Boston Micro Fabrication (BMF), a pioneer in microscale 3D printing systems, unveiled the microArch S230, the latest addition to its roster of industrial-grade micro-precision 3D printers. This next generation version of BMF’s highest resolution system is designed for applications that require ultra-high resolution prints (down to 2 μm) with accuracy, precision and speed.
The microArch S230 is built upon BMF’s patented Projection Micro Stereolithography (PµSL) technology, a technique that allows for rapid photopolymerization of an entire layer of liquid polymer using a flash of UV light at micro-scale resolution, but with a larger built volume (50 x 50 x 50 mm) and up to 5 times faster prints than previous models in the 2 μm series.
Additional key features of the microArch S230 include active layer leveling, automated laser calibration and the capacity to handle higher molecular weight materials with viscosities of up to 20,000 Cp, resulting in the production of stronger functional parts. The printer is compatible with a growing portfolio of engineering and ceramic resins suitable for end-use parts, including three new materials being announced with today’s launch:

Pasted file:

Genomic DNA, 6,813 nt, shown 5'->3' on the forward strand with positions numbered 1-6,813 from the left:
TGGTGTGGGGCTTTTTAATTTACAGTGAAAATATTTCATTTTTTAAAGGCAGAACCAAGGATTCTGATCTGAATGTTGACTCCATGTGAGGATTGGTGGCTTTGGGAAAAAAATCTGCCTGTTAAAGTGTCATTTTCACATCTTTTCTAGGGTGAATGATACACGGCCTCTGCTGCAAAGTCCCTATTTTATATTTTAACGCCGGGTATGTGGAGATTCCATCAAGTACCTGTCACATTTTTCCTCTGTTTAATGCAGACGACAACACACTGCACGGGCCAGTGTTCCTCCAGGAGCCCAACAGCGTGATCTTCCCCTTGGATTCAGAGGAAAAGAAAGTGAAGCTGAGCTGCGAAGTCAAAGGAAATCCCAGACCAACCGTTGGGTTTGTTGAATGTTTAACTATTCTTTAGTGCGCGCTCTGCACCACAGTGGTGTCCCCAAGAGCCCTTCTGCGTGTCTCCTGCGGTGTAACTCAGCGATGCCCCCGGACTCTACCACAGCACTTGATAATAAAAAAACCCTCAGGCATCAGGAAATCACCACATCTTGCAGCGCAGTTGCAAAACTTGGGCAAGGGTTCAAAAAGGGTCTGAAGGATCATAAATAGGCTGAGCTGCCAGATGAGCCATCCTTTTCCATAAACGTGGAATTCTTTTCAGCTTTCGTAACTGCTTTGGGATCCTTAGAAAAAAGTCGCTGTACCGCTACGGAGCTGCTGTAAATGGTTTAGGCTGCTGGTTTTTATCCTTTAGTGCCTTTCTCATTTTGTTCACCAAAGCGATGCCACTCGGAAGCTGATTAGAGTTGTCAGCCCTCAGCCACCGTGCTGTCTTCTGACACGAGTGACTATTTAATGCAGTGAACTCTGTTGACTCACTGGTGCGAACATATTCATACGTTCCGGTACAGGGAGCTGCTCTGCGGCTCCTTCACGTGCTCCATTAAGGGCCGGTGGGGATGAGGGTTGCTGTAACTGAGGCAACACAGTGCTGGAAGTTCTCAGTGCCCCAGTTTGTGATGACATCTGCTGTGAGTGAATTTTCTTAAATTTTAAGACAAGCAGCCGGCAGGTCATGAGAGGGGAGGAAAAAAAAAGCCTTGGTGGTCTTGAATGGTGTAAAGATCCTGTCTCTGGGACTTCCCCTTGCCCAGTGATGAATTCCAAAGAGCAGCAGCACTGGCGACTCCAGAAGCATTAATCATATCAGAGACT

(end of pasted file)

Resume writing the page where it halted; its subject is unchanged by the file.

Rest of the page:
• AL (Alumina) Ceramic – A biocompatible and chemical-resistant ceramic resin meant for high temperature, high strength and high stiffness applications such as tooling (injection molding), casing and housings and medical devices.
• HT 200 – A durable, high-temperature and high-strength resin that can be soldered, and designed for end-use in electrical connectors and electrical components.
• MT (Magnesium Titanate) Ceramic – The combination of high dielectric constant and low dielectric loss make MT Ceramic suitable for millimeter wave applications such as antennas, wave guides and other electronic components.
“The miniaturization trend continues to dominate nearly every industry, but as parts get smaller, they become harder to design, more expensive to manufacture, and generally more complicated to put into production. Not to mention, technological barriers had previously made additive manufacturing out-of-reach for most use cases requiring small parts,” said John Kawola, CEO of BMF. “We changed that notion and brought 3D printing to industries that once deemed it impossible, and this new addition to our portfolio – the most advanced of our highest-resolution printers yet – will open even more doors for new applications on the smallest scale.”
Boston Micro Fabrication